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M. Quarter

In the Canadian Movement

The Turn in the Industrial Union

(April 1932)

From The Militant, Vol. V No. 16 (Whole No. 112), 16 April 1932, p. 2.
Transcribed & marked up by Einde O’ Callaghan for the Encyclopaedia of Trotskyism On-Line (ETOL).

TORONTO, ONT. Before beginning the discussion on the new turn in the Industrial union policy it is worth while going back to spend a few minutes on its preceding history. While I am limiting my remarks to the Dressmaker local of the Toronto Needle Trades, it was this Union that was first organized and upon which the greatest hopes and possibilities were placed.

The organization of the Industrial Union closely approximated the defeat of the Left wing in the Amalgamated where for over a year the Lefts were in control. The formation of the Dressmaker local, met with good response. Several hundred workers immediately joined. Due mainly to lack of decision and leadership, the union soon began disintegrating.

A year or so later the union was again reorganized on a very much smaller basis. About this time or soon after third period trade union policies were introduced. Unions under reformist leadership became “company unions”, strikes called by the reformists were branded as “fake stoppages in the interests of the bosses” – unity of the workers was limited in the slogan of join our union – boring from within the reformist unions was discarded for fear of activizing them.

Disintegration and isolation continued and a year later the third period trade union policies were intensified with the addition of the slogan of unity with the workers in their shops, boycott of their organizations.

The strike called by the union had all the earmarks of adventure and failed. True to their colors, the reformists did their part, by sending their members to replace the strikers. The strike called by the International Union which the Industrial Union sabotaged also landed on the rocks.

The net profit of both strikes, was that the workers are disgusted and disillusioned, and ignored both unions despite the very had conditions prevailing in the trade. Mass meetings called by the Industrial Union have dwindled down to hardly more than local meetings, while the attendance at local meetings is very small. The standing of the International is no better.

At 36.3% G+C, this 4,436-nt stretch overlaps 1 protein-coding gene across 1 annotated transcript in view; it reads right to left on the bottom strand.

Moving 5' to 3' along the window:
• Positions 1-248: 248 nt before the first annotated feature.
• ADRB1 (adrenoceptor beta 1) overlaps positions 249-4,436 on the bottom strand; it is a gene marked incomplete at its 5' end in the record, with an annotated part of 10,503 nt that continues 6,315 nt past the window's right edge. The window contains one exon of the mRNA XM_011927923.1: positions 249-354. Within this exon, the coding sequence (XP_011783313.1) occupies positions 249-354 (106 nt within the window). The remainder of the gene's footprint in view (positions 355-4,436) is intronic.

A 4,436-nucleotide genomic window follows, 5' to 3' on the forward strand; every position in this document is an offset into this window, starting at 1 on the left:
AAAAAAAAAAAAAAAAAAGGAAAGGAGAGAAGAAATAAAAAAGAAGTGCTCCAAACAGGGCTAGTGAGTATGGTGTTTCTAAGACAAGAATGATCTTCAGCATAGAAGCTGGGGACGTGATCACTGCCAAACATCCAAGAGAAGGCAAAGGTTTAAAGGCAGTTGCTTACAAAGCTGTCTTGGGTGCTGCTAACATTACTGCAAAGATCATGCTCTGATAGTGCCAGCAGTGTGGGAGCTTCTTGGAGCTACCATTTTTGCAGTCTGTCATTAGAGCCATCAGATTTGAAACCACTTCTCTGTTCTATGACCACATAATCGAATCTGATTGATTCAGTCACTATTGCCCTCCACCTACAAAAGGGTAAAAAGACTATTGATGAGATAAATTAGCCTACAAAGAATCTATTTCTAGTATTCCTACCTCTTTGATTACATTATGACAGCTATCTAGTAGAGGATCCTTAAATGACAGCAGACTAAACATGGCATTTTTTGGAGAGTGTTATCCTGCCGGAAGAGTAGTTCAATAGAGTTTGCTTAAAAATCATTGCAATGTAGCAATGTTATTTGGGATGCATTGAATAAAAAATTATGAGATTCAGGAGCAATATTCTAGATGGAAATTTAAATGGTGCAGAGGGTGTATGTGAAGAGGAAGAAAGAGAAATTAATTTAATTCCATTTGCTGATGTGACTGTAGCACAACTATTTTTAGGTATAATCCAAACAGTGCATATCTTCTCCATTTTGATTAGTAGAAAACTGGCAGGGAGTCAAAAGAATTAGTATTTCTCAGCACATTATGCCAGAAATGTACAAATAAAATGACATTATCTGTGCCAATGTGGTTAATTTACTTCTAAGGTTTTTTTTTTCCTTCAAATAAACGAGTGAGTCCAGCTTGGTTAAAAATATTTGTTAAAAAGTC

The delegates to the last congress of the R.I.L.U. returned with the crepe for the third period policies. Unions under reformist leadership are no longer company unions. Strikes called by the reformists are recognized as strikes that can be developed into real struggles over the heads of the leadership. Boring from within is again accepted. Even the united front from below now includes unity proposals made directly to the reformist unions.

Thus far the new turn would seem to indicate a partial return in the direction of real Communist policies. A real Communist turn on the part of the leadership demands open admission before the whole working class and the union of their previous false policies and premises on which they were built. The broadest discussion and lessons are to be drawn. Finally, the placing of the responsibility on the responsible parties, it is needless to remark that the centrists won’t do this. For them it suffices to throw the blame vaguely on “certain local leaders.”

What lies underneath this new turn?

I have no information to show that it is pressure from below. Certainly not from the Canadian Communists and Left wing forces. One might almost draw the conclusion that the leadership themselves have recognized the depth of the failure of their policies and isolation from the masses, have become frightened of the tomorrow when they will be called to account and are attempting to return to the only policy left open to them in the hope of forestalling their complete expose.

To sum up. The beginning of a return by the centrists in the direction of a Leninist trade union policy will strengthen the position of the Left wing Communists in particular and the Left wing forces in general. Two indications point out also to the liquidation of third period tactics in the political field as well. The question is, will not the new turn have the tendency to disclose more fully the opportunism underlying the theory of “socialism in one country” and the false policies that flow from it in all fields of work? I think it will. Will not the Centrists bureaucracy become weaker and the Left Oppositionists stronger? I again reply in the affirmative.

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